In a normal circumstance with that evaluation, I would work hard to find a new home for DeRozan and Vučević while listening on LaVine, but the protected draft pick adds an element that makes an immediate sell-off much less appetizing. Instead, the question becomes whether I can get more for DeRozan and Vučević now than in June/July. That answer is very likely, yes, but it is less urgent without the draft incentive. My instinct is that trade partners would much rather have DeRozan for two playoff pushes and also gain a window for negotiating an extension, strengthening offers at the deadline compared to the offseason.
In mid-December, trading LaVine too looked like a more obvious play given his early struggles, but the last month has been truly encouraging and significantly increased my excitement about retaining him. But I would listen to offers because $215.2 million over five years is a massive commitment, and I have real concerns that there is enough time to overhaul the roster to make it competitive during LaVine’s prime. Holding onto LaVine at this deadline makes sense even if the intention is to move him eventually because a strong second half allows the Bulls to evaluate his fit with their remaining players and convince other general managers that LaVine’s knee issues are in the past.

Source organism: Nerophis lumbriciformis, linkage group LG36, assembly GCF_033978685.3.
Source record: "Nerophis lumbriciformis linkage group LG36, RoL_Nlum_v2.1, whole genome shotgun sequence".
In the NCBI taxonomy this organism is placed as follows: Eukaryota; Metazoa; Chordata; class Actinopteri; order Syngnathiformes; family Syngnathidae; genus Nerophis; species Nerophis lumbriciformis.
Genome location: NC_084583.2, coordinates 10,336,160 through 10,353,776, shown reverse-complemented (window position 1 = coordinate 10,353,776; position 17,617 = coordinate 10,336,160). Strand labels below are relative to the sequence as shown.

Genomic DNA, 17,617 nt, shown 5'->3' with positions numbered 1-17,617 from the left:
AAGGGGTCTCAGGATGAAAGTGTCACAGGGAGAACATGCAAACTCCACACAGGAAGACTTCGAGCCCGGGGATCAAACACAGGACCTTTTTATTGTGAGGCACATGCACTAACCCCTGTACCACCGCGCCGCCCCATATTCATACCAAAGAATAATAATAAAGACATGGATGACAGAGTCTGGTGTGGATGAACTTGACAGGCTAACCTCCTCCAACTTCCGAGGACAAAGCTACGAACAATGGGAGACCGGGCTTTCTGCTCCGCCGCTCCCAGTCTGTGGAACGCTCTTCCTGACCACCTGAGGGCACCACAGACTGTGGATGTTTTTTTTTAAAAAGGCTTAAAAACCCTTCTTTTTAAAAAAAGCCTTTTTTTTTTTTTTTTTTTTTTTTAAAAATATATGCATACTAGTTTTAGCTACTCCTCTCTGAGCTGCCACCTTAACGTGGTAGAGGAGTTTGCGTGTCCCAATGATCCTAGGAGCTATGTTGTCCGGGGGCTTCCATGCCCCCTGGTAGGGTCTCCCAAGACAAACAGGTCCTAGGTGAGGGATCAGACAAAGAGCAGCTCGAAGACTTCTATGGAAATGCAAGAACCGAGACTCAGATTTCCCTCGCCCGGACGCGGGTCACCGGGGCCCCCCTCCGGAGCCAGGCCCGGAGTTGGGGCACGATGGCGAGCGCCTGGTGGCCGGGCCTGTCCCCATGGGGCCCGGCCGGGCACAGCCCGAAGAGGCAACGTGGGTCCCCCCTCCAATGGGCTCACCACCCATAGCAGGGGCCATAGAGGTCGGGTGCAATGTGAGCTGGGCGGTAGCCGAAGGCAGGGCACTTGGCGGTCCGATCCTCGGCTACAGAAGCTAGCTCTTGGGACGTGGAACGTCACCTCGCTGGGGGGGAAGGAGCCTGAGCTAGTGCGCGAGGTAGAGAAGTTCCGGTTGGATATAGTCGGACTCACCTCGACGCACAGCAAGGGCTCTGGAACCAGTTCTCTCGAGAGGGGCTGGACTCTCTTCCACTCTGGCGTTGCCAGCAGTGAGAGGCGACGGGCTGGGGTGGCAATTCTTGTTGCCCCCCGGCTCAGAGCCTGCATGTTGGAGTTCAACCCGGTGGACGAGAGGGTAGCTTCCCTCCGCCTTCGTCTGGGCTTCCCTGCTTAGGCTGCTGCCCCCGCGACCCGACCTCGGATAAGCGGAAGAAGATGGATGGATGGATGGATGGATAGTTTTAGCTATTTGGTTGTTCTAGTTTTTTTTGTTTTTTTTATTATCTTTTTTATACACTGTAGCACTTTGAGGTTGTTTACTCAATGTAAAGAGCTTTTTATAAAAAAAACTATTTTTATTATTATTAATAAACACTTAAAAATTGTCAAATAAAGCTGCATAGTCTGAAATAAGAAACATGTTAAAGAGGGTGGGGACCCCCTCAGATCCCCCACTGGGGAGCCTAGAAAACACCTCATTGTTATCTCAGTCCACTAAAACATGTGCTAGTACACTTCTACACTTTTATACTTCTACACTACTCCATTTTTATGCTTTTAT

Finally, the looming prospect of a big national TV deal (and eventual increase in the salary cap) starting in the 2025-26 season would motivate me to get my ducks in a row ahead of time, meaning straightening out the roster and ideally having a young core assembled or at least getting close when the landscape changes. If the Bulls identify that before other front offices, there could be some massive opportunities a few years from now.
(Top photo of DeMar DeRozan and Nikola Vučević: Dale Zanine / USA Today)